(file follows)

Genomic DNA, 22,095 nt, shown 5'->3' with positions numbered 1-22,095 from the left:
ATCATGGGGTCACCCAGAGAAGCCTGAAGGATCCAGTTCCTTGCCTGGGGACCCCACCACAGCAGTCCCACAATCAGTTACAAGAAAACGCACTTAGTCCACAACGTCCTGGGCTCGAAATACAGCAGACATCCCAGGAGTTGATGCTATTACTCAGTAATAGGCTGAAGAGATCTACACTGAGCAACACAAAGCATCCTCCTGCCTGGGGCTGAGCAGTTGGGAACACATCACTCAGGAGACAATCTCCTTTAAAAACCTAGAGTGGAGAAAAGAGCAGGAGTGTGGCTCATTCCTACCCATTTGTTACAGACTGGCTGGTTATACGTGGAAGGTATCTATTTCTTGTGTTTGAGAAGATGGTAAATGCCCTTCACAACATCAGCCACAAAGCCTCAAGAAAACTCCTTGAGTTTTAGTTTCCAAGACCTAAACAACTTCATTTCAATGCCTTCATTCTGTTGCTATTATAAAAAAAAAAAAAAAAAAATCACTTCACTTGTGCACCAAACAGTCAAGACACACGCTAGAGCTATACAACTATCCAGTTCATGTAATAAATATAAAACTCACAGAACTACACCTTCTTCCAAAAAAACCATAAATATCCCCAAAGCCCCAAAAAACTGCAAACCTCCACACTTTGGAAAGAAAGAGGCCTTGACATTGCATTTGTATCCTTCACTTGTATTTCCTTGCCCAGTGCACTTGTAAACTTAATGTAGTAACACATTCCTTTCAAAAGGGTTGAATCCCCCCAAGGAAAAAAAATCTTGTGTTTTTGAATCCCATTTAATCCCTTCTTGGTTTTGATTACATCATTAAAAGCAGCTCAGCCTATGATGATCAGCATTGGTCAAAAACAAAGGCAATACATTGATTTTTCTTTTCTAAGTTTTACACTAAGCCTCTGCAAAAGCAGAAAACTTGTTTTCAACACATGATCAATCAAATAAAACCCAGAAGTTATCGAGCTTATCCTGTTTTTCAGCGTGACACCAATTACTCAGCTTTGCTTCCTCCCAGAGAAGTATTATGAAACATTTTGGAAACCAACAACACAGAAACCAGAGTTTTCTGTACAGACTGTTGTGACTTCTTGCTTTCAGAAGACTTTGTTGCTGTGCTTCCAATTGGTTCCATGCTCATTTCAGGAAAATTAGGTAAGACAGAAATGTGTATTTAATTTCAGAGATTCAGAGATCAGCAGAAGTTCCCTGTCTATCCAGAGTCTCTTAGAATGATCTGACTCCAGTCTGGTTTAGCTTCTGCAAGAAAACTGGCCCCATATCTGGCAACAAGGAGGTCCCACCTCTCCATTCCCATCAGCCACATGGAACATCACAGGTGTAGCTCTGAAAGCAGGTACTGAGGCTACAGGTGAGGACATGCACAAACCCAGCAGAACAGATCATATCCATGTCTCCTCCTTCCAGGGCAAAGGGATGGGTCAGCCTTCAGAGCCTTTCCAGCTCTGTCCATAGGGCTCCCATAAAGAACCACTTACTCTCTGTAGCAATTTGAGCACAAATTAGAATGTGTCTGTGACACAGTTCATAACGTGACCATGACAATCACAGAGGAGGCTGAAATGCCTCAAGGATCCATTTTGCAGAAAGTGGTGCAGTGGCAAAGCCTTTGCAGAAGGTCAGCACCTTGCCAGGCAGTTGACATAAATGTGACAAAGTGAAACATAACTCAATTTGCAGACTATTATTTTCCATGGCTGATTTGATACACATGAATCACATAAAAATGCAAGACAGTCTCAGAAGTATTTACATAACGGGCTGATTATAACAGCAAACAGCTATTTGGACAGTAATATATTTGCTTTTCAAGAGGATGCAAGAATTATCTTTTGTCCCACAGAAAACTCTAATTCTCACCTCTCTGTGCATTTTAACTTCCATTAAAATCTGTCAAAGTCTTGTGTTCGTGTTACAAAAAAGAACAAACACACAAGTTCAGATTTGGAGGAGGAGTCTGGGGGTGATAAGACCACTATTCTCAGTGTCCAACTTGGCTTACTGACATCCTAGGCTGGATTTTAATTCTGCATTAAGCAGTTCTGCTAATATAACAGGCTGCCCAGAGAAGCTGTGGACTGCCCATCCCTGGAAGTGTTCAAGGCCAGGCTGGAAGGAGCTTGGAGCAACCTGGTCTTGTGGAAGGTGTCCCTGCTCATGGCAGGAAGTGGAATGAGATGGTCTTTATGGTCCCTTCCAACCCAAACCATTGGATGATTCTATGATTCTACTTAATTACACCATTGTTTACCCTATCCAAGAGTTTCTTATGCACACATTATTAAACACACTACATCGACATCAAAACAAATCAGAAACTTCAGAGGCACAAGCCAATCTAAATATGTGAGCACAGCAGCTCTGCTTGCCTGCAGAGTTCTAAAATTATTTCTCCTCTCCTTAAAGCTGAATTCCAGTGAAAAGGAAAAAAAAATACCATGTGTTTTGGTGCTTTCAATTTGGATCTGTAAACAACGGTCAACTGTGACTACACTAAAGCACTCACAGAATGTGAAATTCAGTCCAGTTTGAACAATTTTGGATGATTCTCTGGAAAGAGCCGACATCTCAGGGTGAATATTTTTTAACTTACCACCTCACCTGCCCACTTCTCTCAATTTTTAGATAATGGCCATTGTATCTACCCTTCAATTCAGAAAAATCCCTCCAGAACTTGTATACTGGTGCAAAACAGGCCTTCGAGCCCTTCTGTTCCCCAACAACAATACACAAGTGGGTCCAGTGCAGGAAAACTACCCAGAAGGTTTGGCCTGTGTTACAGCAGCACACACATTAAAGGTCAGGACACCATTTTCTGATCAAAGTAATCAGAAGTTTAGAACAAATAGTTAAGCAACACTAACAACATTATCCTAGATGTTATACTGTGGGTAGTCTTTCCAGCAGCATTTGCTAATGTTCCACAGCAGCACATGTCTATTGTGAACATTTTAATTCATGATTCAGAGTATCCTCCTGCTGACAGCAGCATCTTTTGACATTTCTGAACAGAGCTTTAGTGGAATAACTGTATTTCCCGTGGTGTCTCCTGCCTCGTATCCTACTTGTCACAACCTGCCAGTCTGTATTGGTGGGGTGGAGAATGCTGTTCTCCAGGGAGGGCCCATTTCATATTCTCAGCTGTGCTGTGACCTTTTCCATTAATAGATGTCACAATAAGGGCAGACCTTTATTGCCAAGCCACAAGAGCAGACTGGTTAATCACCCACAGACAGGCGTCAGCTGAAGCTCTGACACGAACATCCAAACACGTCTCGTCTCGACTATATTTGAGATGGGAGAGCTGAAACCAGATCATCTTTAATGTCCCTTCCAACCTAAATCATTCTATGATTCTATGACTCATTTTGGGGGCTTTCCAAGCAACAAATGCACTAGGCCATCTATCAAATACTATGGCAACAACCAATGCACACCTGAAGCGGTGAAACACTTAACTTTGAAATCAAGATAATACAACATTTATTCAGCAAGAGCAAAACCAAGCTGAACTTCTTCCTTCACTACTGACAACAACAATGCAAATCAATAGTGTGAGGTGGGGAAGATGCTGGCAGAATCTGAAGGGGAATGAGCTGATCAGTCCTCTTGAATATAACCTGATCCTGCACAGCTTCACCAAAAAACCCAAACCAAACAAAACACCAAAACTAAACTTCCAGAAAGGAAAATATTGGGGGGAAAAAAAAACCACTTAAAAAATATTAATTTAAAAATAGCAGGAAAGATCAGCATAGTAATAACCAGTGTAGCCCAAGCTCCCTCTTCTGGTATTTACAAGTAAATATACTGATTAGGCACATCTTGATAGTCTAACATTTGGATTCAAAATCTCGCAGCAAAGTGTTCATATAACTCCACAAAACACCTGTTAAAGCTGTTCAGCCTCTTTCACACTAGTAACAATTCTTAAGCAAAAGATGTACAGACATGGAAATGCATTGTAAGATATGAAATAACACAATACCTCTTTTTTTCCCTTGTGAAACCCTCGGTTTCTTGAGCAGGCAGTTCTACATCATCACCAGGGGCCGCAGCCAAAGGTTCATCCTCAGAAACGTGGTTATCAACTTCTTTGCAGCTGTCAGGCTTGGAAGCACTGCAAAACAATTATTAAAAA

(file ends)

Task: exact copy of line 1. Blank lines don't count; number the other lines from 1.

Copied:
Genomic DNA, 22,095 nt, shown 5'->3' with positions numbered 1-22,095 from the left: